The Blog

Follow along as we work towards systems change and help create better outcomes for kids in our community.

#IIS2015: Indigenous Innovation Summit – Nov 18-20

November 16, 2015

If you haven’t noticed yet, The Winnipeg Boldness Project has been plugging the Indigenous Innovation Summit, to be held here in Winnipeg on Nov 18 – 20, quite a bit. That’s because we’re very excited about this awesome event taking place this week!

The summit is truly first of it’s kind, created with the purpose of promoting Indigenous innovation from across the country, with an emphasis on local efforts in our great city. It’s a great opportunity to learn more about the field of innovation and the great projects and initiatives that are happening in our city.

The Winnipeg Boldness Project has the great opportunity of sharing some of the tools we’ve learned over the last year by hosting a 2-day solutions lab at the event. This solutions lab will take participants through the process of a social innovation lab, while using real life challenges and opportunities in the North End of Winnipeg as the subject matter. It’s going to be a very cool session that will ultimately help to influence our work as a project.

There will also be countless speakers attending to share their knowledge, including (but not limited to): Justice Murray Sinclair, Wab Kinew, Michael Champagne, Stephen Kakfwi, Tina Keeper, Mayor Brian Bowman, and also #wpgboldness project director, Diane Roussin, just to name a few.

Check out for more information on confirmed speakers and how to purchase tickets. If you’re not able to attend daytime sessions, there is an evening event at the Canadian Museum for Human Rights on the Thursday evening that is only $10 to attend or free for survivors.

The future is Indigenous. Be a part of it.

Land Acknowledgement

The Winnipeg Boldness Project resides in and works on the ancestral, traditional, and contemporary lands of the Anishinaabeg (Ojibwe), Anishinabewaki (Oji-Cree), Dené, Michif Piyii (Métis), Nêhiyawak (Cree), and Očhéthi Sakowin (Dakota). We recognize that we have benefited from and continue to benefit from colonization on the Treaty 1, Treaty 3, and Treaty 5 Territories.

It is important to also acknowledge how we benefit in this territory at the cost to Indigenous Peoples. Winnipeg has been drinking clean water for over a century via an aqueduct from Shoal Lake. In 1917, 3000 acres of Treaty 3 was declared property of the city of Winnipeg to build the aqueduct. This aqueduct was built over ancestral burial ground, to build these structures, the ancestors were disinterred and reburied. Construction of the aqueduct changed the waters significantly, causing the peninsula to become a man-made island. This now isolated Nation faced many challenges as a direct result from this aqueduct; Necessities like water, groceries, schools, and mail were only accessible via the dangerous trek to the mainland. Lives of adults and children were lost crossing to and from the mainland. Freedom Road, an all-weather road access finally opened summer 2019, over a century after displacement. This road, a testament to the success of Indigenous-led solutions, helps bring materials to build schools and a water treatment plant.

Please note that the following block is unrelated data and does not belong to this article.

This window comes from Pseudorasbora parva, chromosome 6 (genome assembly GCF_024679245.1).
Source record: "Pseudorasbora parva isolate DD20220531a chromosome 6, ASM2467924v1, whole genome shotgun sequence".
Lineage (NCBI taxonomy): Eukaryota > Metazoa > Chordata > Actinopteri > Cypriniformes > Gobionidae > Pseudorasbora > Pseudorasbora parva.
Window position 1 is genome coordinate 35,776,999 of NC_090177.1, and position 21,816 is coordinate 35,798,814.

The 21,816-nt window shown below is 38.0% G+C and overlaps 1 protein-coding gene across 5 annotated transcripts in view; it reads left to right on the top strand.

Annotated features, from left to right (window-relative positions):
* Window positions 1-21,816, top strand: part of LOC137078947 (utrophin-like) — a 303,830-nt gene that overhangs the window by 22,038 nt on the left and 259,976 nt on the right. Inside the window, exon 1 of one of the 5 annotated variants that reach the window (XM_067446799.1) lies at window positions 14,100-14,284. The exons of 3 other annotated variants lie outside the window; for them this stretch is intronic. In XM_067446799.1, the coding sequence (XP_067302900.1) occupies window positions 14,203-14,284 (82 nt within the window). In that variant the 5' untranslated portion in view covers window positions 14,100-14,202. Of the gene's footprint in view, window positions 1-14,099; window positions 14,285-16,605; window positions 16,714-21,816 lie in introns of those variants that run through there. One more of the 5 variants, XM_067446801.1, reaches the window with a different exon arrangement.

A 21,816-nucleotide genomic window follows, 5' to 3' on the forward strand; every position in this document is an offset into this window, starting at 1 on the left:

“I always think of it, even when I turn on the tap I’m like this comes from our community and this water probably contains our ancestors and the spirits of our ancestor. I think about the hardships of the people from Shoal Lake 40 who have gone through so many things for the benefit of Winnipeg’s drinking water,” says Angelina McLeod.1

Another benefit we reap in Winnipeg at a cost to Indigenous Peoples and land is the Hydro Electricity Development in Treaty 5. To optimize water movement for greatest power production the Province of Manitoba increased waterflow by creating the Churchill River Diversion in 1976. The modification of the waterflow caused flooding, shoreline erosion, and changes to water quality. This destruction of habitat has caused disruption to waterway travel, fishing, and hunting.